But really, I don’t get it. These pipi-centric mamas, Giò and Mona, are the same MI<femministe< i=””> who rail against the machismo of the Sicilian stallions. Just another paradox of Sicilian life.

Signora Battaglia, a short, histrionic woman who is a seamstress by training, has arrived just in time for the feast, as have more family friends. Giò bids us to the table. Although we’re thirteen, she’s set fourteen places. “You can’t set if for thirteen because the thirteenth person will die.” Nor are unmarried women authorized to sit at a corner—especially not with their legs twined around a table leg—as this will doom them to eternal spinsterhood. We play a mad-scramble game of musical chairs to arrange ourselves in accordance with Sicilian superstition. Signor and Signora Battaglia preside over the table at one end, perched on high stools since we’ve run out of chairs.

Buon appetito!” people chorus.

We dig in, gabbing and chewing and clucking with pride at what we’ve just foraged from the earth: wild mushrooms—perfectly fried in peppery oil—wild fennel salad, asparagus frittata, and weeds. Mmh. Che buono! The flavors are shiny and true. It’s as close as you can get to ingesting Sicily’s sun, soil, wind, and rain.

As we gorge, Signor Battaglia, like an actor from opera buffa, gets back on his soapbox, shouting, “Asparagi sono per la passione, Asparagus is for passion, to make us men strong! Yes, I feel—”

Signora Battaglia slaps him upside the head. “Madonna! Stop eating so much. The doctor said you shouldn’t.”

“But we have osptiti americane!” he bellows, slapping her right back, in a Moe and Curly routine. “It would be rude not to eat!”

Throughout the meal, Giò scolds us for not eating enough. “Only Antonella honors my table,” she says. It’s true that asparagus-thin Antonella has eaten like an ox, as they say here. Dusk is falling, and so are her eyelids. She has to hold her head up with an empty water bottle. Lunch, Sicilian style, has occupied the long divide between sunup and sundown, about eight hours. Slow Food? When it comes to Sunday lunches, Sicilians are the ultimate slow pokes.

Signora Battaglia, though, is still chattering in Sicilian at breakneck speed. “Mom, at least speak in Italian,” begs Giò, trying to rein her in, “so our guests can understand.” Instead, Signor Battaglia takes on the role of interpreter, but mistranslates so egregiously that we’re soon in tears. This bunch is wonderfully bonkers—good at laughing, good at living. They seem to know what Luigi Barzini calls the “exhilarating Italian secret…that life can be made into a work of art.” They have a lot to teach me.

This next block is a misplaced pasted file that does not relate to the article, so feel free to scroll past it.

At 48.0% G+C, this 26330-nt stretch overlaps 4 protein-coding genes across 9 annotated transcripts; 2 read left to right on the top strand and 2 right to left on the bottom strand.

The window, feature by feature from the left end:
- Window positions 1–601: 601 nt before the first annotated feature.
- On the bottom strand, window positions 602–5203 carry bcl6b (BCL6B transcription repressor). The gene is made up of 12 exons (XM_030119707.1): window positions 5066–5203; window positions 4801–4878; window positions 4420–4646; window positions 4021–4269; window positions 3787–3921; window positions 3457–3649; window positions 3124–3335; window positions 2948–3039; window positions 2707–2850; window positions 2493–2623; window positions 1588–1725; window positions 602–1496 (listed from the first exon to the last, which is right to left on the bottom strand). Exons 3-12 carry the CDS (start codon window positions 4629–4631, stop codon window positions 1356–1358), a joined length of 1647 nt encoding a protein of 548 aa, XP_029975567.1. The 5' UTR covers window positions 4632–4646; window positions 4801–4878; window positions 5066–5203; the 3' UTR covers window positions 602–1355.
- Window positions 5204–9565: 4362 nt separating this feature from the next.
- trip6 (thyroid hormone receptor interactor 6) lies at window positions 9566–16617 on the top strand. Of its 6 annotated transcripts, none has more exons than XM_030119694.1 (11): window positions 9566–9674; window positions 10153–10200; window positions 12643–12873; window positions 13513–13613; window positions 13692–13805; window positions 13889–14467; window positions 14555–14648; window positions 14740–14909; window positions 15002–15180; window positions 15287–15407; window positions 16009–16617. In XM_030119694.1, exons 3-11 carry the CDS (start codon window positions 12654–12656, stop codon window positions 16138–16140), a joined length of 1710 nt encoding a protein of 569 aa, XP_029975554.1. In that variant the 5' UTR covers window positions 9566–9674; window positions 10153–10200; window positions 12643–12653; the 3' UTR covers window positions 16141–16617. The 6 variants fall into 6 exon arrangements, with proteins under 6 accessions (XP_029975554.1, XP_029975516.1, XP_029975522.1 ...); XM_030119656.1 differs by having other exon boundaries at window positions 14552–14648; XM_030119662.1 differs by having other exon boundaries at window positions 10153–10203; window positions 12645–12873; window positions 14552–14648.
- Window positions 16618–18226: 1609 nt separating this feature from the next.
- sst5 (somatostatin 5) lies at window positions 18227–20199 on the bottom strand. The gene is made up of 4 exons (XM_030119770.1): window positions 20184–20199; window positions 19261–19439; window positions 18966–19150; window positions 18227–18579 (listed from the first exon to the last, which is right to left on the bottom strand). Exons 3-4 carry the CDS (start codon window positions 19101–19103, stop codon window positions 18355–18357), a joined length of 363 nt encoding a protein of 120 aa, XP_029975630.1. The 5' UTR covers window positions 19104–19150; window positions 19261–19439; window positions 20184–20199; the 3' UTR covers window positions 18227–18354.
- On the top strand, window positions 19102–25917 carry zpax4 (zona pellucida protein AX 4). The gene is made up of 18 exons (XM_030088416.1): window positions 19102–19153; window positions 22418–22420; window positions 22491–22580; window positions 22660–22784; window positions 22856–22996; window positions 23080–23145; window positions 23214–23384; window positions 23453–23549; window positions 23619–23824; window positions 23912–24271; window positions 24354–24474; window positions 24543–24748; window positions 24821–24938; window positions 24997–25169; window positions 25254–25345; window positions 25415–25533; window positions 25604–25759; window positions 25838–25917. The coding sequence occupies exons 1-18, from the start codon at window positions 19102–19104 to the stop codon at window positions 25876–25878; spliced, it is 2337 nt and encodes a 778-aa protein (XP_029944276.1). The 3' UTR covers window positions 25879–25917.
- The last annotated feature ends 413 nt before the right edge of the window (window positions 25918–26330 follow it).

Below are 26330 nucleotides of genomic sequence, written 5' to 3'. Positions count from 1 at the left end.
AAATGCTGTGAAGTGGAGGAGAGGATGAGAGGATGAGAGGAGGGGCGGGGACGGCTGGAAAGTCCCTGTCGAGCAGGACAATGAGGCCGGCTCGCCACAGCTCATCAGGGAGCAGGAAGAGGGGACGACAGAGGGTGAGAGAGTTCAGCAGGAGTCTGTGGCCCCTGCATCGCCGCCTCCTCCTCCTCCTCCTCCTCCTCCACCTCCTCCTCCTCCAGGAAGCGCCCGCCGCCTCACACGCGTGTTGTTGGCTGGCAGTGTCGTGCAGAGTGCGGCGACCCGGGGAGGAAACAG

Throughout the next month, a billboard-pulling truck cruises all over Ragusa Province announcing the closure of Signor Battaglia’s shop. The promised discounts grow bigger by the week. One morning when the truck stops on my piazza, I snap wide awake to the blasts of noise from its megaphone. When I stop by the emptying store, Signor Battaglia gives me a bighearted hug and chatters about our future trips around Sicily. I see him for the last time in October, at his home. He tells Giò and me about his desperate childhood in Catania during and after World War II, describing how he foraged for scraps of bread and meat in back alleyways. The way he tells it makes us howl with laughter. He has a stroke in November and dies in January. All of Ragusa turns out for the funeral.

When I return to Sicily the following March. Giò has landed a job teaching English in a secondary school, a lifelong dream she realizes only after her father’s death. A hip hop clothing boutique has replaced his shop. Almost a year to the day after our asparagus hunt, Giò invites us all to dinner. She has defrosted the last of the asparagus her father foraged the previous spring in his paradise on earth, the Valley of the Lost Men. She prepares a frittata di asparagi the way her father taught her. We drink to his memory, wipe away a tear, and self-consciously spear a forkful, as if it’s sacramental. The asparagus is still delicious, and nothing…nothing…is the same.



Jann Huizenga has lived in Sicily on and off since 2002 and is at work on Kissing Sicilians: My Life in Ragusa, Sicily. This story won the Bronze Award for Most Unforgettable Character in the First Annual Solas Awards.